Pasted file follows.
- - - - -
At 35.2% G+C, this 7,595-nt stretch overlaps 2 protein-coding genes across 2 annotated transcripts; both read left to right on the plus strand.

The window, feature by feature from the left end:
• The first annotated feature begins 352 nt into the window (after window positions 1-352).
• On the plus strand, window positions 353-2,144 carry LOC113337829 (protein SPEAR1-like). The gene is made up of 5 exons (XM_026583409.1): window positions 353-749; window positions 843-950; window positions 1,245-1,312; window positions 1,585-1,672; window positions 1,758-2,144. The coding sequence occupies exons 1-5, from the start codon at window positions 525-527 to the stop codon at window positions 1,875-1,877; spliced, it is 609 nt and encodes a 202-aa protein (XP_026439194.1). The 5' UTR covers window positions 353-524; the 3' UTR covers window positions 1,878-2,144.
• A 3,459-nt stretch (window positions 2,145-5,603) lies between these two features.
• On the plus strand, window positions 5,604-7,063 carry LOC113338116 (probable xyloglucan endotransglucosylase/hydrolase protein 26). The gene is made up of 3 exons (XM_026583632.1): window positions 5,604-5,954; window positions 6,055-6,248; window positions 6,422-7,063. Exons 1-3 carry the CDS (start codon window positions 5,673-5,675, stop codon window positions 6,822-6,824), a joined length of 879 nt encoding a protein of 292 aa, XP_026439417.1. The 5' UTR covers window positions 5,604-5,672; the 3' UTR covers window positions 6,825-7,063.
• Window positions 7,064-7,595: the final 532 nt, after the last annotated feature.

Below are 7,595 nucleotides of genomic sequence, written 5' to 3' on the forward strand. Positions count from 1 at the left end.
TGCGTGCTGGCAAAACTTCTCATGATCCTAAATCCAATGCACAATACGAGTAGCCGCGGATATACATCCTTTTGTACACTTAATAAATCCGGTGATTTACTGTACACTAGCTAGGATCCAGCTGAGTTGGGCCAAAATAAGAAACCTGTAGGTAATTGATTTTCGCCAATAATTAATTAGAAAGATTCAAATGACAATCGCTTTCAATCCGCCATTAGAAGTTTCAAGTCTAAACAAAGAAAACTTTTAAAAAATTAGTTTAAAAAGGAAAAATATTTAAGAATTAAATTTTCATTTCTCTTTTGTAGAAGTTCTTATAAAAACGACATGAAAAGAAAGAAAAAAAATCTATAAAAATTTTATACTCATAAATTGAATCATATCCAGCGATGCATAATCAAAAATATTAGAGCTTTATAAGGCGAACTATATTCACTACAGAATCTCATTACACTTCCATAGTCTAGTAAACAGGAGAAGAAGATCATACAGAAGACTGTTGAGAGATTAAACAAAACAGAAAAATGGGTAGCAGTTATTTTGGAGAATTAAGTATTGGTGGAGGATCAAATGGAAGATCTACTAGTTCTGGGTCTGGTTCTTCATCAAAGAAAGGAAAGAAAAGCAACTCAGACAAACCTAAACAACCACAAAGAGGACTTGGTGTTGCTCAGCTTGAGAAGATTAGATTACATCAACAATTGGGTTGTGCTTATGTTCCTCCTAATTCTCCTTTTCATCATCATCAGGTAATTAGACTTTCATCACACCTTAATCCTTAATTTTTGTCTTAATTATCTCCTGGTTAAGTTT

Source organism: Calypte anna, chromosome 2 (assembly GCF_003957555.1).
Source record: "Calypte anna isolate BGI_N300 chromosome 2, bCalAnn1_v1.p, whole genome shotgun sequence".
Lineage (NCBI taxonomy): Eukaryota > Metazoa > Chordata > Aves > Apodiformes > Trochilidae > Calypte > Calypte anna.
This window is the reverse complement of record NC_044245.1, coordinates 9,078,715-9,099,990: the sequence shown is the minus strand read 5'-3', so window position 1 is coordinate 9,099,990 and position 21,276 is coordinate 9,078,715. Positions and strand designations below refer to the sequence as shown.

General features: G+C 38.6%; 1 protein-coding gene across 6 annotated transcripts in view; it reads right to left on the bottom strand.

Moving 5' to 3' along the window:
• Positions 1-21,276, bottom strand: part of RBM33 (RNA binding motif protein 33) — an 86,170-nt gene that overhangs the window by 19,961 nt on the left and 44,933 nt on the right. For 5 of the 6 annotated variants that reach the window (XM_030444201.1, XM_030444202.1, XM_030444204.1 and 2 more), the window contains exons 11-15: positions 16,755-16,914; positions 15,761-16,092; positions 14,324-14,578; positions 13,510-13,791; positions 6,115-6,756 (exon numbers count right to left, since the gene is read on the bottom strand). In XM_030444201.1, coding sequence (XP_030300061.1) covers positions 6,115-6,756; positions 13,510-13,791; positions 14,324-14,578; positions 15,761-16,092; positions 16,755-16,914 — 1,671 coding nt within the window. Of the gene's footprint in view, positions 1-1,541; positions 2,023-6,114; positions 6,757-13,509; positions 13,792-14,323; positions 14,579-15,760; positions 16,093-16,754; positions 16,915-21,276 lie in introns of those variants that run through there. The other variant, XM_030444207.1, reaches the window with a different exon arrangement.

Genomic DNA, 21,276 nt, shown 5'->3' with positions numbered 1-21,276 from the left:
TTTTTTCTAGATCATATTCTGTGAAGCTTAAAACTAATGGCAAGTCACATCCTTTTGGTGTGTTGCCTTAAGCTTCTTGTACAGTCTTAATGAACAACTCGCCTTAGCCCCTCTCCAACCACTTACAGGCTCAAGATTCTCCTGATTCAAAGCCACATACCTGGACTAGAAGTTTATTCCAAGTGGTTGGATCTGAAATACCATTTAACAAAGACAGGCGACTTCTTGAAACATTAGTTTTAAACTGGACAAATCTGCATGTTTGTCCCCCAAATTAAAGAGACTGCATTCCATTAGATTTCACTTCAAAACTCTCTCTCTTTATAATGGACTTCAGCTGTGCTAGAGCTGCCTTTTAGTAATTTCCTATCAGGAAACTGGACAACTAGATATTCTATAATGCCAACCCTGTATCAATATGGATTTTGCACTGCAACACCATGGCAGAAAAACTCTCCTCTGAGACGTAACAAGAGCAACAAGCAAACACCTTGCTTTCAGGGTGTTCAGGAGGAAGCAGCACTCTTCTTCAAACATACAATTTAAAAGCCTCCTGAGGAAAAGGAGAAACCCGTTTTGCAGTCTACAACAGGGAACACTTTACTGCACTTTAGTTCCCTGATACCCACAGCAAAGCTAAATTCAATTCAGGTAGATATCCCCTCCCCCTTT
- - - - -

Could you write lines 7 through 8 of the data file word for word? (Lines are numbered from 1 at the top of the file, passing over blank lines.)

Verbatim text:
• Window positions 7,064-7,595: the final 532 nt, after the last annotated feature.

Below are 7,595 nucleotides of genomic sequence, written 5' to 3' on the forward strand. Positions count from 1 at the left end.